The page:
In popular usage, 'predestination' is often used to mean something more like 'election' or 'selection' (more to the point).

The issue of election/predestination per se has several layers of issues:

YOUR question deals with an exegetical issue--does Romans 9 teach that some people are pre-selected and 'forced' to go to heaven or to hell?

By itself, I personally (following many others of a conservative 'bent') do not believe that Romans 9 has anything at all to do with eternal destiny of individuals---that it only deals with matters within history and/or service to God. (I have been thinking about this passage for 30+ years, but am still not 'finished' A summary of my understanding of this  passage, in its context, would include the following major elements:

First of all, the passage doesn't deal with eternal destiny at all:

  • "We bring another assumption to this text which skews our hearing of it in a particular direction. Because of certain inherited theological traditions, we tend to hear this text in terms of predestination and eternal destiny. This theological tradition holds that our eternal destiny has been predetermined. The inevitable question to such a view is the one which Paul's hypothetical reader asks: "Then why does God still blame us? For who resists his will?" (Rom 9:19)...This question has validity only if Paul is in fact concerned here with the matter of individuals' eternal destiny. On close reading of the passage, however, it becomes clear that he is not speaking about salvation and eternal destiny, but about God's calling of individuals to service, and God's use of events and persons in the accomplishment of his redemptive purposes, namely the salvation of both Jews and Gentiles" [HSOBX:559f]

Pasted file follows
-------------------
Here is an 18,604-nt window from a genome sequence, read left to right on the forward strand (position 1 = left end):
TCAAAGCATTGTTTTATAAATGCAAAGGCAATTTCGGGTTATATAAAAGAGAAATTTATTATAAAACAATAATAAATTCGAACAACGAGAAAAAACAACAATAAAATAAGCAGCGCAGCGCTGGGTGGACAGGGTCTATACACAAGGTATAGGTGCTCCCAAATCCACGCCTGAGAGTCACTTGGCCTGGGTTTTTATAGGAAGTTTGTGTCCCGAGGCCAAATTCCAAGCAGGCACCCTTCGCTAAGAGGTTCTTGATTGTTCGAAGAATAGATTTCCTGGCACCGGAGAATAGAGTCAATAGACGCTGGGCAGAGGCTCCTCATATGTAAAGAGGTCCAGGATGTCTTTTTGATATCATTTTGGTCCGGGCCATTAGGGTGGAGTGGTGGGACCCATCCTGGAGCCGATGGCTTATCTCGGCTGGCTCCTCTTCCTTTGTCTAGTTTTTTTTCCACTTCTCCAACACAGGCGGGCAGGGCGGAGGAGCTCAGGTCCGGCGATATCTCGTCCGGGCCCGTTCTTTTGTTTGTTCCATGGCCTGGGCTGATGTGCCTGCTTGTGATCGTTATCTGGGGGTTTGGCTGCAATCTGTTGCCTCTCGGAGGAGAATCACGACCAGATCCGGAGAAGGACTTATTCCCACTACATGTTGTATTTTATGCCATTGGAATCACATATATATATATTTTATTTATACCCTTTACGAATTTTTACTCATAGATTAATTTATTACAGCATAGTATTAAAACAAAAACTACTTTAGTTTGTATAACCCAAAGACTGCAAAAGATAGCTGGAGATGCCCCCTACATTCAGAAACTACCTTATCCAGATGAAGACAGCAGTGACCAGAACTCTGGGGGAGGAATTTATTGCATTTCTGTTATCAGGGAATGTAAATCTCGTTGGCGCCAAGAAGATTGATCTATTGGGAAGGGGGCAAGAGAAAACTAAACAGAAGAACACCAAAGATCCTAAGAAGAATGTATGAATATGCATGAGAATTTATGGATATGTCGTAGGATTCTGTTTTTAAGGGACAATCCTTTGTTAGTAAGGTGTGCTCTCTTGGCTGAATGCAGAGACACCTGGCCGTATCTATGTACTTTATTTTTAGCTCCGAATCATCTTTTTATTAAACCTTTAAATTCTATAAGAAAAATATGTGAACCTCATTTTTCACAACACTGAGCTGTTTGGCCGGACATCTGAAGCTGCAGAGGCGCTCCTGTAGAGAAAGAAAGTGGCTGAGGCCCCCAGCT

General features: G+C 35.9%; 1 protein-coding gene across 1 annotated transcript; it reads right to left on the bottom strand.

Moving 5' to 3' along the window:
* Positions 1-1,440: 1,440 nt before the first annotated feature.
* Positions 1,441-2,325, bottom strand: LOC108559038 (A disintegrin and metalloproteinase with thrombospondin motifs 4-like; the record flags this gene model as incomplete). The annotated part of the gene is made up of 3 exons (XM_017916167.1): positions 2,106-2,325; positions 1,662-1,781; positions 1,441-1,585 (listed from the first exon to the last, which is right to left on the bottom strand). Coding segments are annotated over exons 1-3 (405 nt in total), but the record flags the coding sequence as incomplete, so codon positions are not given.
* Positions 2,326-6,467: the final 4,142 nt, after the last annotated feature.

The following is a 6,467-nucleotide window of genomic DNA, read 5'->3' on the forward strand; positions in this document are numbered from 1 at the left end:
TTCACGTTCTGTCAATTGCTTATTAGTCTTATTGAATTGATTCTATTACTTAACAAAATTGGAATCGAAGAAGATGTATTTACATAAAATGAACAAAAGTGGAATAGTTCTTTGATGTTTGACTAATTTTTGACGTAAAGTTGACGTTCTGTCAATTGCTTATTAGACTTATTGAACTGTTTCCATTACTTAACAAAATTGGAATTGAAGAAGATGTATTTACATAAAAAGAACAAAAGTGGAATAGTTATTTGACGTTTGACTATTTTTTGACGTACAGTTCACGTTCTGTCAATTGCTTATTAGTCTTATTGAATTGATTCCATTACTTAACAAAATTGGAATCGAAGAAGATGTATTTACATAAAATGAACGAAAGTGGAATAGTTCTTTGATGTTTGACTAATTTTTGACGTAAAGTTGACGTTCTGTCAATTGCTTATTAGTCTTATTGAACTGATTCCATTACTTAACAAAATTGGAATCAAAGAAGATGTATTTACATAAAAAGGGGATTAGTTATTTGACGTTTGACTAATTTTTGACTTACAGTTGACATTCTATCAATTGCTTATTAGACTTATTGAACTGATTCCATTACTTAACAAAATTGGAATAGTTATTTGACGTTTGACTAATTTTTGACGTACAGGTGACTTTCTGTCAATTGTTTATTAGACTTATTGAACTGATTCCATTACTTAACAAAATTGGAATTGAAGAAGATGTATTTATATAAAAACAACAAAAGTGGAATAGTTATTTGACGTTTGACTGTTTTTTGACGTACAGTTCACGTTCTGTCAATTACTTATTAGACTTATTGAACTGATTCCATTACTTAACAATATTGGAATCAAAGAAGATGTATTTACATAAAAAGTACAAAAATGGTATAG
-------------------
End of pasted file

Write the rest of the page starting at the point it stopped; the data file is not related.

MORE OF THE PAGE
• "Neither in Malachi (1.2-3) nor in Paul's use of it (in Romans 9.13-15) is there then any warrant for the idea that God has determined in advance the eternal destinies of either the people of Israel or the people of Edom. The historical situations of the two nations, their 'election' or 'rejection', are but temporary evidences of God's sovereign freedom with which he moves history toward his redemptive purposes. "God so loved the world' (Jn 3:16), including Jacob and Esau, Israel and Edom, Jew and Gentile." [HSOBX:561]

  • "From this brief look at these crucial chapters (Rom 9-11), one point emerges clearly. Paul's focus is upon God's selection of the nation Israel in its historic role, not upon specific individuals for eternal salvation. Even the choice of individuals like Jacob was for their tasks in God's historic program with his people, not their personal salvation." [TH:NCP:76]

  • "When he discusses the Egyptian pharaoh, Paul's concern is not his personal salvation....Whether or not they (for example, the pharaoh) receive salvation is an issue separate from their selection for a task" [TH:NCP:198]

  • Secondly, even if the passage were dealing with eternal destinies, the main focus on the passage is on groups, not individuals: